No One Invests "Where Buses Burn", Warning Of Sadhguru Jaggi Vasudev On CAA Protest
New Delhi: A video that was tweeted by PM Narendra Modi last month of Sadhguru Jaggi Vasudev speaking on the support of citizenship law, on Wednesday said that the continuing protest could hamper the image of India in abroad and will keep away foreign investment which the country needs acutely.
At the World Economic Forum in Davos, Switzerland, Sadhguru said, "No one would want to invest in a place where buses are burning on the streets" quoted a news agency.
Sadhguru said protests do not cause concern. "But when buses are burned at a few places, the image stays. Though it is a small thing... but when I say a small thing, it is not across the country. It happened in a few places. We can't ignore it," he said.
It is our business as a nation to see that we don't project images of civil unrest... because without a tremendous amount of foreign investment, we will not be able to achieve what we want to achieve in the country when 400 million people are still undernourished," he said to news agency adding, "As Indians, it is our business to show that it is a safe place to invest".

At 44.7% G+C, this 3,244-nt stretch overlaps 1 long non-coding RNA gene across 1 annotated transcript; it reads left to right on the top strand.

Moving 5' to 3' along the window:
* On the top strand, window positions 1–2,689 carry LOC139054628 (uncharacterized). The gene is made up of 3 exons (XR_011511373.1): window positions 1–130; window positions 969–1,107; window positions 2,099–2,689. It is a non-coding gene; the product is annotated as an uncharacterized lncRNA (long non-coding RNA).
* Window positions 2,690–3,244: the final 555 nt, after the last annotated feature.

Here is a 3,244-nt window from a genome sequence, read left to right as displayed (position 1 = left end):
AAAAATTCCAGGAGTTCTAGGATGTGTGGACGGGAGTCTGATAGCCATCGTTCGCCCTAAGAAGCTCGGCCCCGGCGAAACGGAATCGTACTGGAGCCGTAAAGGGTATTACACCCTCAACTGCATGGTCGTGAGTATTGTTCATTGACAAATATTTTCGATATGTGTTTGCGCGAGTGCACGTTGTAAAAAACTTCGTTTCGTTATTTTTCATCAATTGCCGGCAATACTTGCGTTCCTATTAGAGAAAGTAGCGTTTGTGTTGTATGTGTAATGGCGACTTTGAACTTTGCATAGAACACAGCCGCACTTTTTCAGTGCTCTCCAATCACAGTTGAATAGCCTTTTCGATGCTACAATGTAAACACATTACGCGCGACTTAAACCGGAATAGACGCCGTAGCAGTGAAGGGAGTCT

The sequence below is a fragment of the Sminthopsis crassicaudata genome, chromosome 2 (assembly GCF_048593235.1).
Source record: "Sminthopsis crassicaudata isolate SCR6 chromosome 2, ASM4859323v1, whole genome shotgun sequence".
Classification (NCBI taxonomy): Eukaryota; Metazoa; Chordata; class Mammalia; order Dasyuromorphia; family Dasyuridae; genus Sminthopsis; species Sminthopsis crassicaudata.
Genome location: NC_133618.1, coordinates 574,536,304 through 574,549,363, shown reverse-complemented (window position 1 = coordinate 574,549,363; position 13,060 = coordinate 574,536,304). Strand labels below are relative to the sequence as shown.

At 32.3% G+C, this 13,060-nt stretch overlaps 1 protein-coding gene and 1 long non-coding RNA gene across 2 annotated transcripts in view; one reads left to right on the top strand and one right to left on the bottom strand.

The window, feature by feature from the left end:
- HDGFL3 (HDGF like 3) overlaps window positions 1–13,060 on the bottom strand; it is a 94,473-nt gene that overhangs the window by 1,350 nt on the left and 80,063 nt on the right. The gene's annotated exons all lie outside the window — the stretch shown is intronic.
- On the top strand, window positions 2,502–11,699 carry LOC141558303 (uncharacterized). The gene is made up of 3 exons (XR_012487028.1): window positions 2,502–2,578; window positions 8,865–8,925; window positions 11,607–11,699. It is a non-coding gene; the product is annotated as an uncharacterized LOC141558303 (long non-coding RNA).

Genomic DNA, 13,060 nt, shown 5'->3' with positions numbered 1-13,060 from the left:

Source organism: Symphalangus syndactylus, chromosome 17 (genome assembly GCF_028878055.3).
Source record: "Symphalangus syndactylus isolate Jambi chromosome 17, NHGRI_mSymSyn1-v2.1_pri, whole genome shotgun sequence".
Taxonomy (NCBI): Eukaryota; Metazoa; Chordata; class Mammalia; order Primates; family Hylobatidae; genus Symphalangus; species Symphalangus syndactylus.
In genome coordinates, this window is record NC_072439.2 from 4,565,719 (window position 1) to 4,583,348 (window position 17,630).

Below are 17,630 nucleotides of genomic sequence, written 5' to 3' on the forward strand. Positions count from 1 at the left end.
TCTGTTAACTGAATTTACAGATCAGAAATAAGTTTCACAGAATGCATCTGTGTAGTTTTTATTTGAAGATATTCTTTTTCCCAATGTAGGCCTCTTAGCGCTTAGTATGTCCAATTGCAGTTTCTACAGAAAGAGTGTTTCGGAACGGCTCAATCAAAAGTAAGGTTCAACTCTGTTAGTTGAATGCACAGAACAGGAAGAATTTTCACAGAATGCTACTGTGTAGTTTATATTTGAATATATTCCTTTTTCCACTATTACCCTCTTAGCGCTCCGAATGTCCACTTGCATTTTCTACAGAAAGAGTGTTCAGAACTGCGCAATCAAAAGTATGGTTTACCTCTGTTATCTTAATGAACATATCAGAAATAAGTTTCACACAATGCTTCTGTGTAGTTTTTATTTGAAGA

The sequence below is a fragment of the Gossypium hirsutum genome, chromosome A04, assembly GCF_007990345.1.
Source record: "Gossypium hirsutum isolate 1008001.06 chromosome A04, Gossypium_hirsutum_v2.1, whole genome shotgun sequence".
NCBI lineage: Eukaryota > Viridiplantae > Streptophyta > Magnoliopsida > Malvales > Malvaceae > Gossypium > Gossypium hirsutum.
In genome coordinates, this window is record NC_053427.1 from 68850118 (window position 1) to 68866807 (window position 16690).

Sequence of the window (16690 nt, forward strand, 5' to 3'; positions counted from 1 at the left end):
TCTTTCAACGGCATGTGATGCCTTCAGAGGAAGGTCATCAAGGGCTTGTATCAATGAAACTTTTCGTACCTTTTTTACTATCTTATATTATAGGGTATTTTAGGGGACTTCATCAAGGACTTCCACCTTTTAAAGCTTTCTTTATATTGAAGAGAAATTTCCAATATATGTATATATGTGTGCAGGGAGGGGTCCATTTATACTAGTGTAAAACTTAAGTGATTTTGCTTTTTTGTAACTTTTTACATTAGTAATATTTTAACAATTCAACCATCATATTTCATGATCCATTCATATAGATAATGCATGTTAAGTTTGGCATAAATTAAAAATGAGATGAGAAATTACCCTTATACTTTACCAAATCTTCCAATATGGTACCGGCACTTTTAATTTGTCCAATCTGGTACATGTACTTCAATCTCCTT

Sadhguru Jaggi Vasudev's words came in the backdrop of concern at Davos over the ongoing protest over Citizenship law and National Register of Citizenship.
In the Democracy Index 2019, India is dropping 10 places. With its lowest ever score of 6.9 out of 10 the country has placed 51st of 165 nations and two territories.
"It is important to encourage investment more broadly with the mandate of the country," IMF's Chief Economist Gita Gopinath had told the news agency.
"We need to revive domestic investment in India, consumption spending is weak. So I think the environment has to be created for greater investment because that's what will raise the capital stock and raise India's potential growth,'' she had added.
She had also said the IMF will "follow" the protests in India and "see what this does in our next assessment in April".
Regarding the other slide, the one on the economic front of the prescription from the International Monetary Fund's prescription was a lot of foreign investment. The International Monetary Fund has slashed India's growth forecast to 4.8 percent, a cut of 1.3 percent in just three months.